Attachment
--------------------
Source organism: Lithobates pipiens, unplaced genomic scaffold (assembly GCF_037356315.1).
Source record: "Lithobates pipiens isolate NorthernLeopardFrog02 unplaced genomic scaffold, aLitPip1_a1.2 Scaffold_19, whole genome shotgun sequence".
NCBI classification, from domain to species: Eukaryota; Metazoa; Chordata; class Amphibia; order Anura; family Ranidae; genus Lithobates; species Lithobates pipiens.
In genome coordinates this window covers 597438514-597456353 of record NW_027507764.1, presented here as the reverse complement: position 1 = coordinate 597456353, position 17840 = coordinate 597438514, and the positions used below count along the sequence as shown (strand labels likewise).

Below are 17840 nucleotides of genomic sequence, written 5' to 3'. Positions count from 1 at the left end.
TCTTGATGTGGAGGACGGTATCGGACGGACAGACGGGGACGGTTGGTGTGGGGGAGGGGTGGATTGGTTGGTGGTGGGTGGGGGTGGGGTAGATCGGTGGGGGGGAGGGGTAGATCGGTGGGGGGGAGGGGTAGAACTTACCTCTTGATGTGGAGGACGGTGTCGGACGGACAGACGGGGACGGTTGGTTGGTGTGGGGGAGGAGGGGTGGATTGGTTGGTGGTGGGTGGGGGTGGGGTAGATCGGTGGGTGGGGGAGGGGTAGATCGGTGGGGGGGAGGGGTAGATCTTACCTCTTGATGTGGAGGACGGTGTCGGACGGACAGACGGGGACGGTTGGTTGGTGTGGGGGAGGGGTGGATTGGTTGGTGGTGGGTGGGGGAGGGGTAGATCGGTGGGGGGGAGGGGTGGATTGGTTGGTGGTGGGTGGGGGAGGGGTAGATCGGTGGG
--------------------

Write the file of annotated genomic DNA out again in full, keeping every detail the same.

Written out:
Source organism: Lithobates pipiens, unplaced genomic scaffold (assembly GCF_037356315.1).
Source record: "Lithobates pipiens isolate NorthernLeopardFrog02 unplaced genomic scaffold, aLitPip1_a1.2 Scaffold_19, whole genome shotgun sequence".
NCBI classification, from domain to species: Eukaryota; Metazoa; Chordata; class Amphibia; order Anura; family Ranidae; genus Lithobates; species Lithobates pipiens.
In genome coordinates this window covers 597438514-597456353 of record NW_027507764.1, presented here as the reverse complement: position 1 = coordinate 597456353, position 17840 = coordinate 597438514, and the positions used below count along the sequence as shown (strand labels likewise).

Below are 17840 nucleotides of genomic sequence, written 5' to 3'. Positions count from 1 at the left end.
TCTTGATGTGGAGGACGGTATCGGACGGACAGACGGGGACGGTTGGTGTGGGGGAGGGGTGGATTGGTTGGTGGTGGGTGGGGGTGGGGTAGATCGGTGGGGGGGAGGGGTAGATCGGTGGGGGGGAGGGGTAGAACTTACCTCTTGATGTGGAGGACGGTGTCGGACGGACAGACGGGGACGGTTGGTTGGTGTGGGGGAGGAGGGGTGGATTGGTTGGTGGTGGGTGGGGGTGGGGTAGATCGGTGGGTGGGGGAGGGGTAGATCGGTGGGGGGGAGGGGTAGATCTTACCTCTTGATGTGGAGGACGGTGTCGGACGGACAGACGGGGACGGTTGGTTGGTGTGGGGGAGGGGTGGATTGGTTGGTGGTGGGTGGGGGAGGGGTAGATCGGTGGGGGGGAGGGGTGGATTGGTTGGTGGTGGGTGGGGGAGGGGTAGATCGGTGGG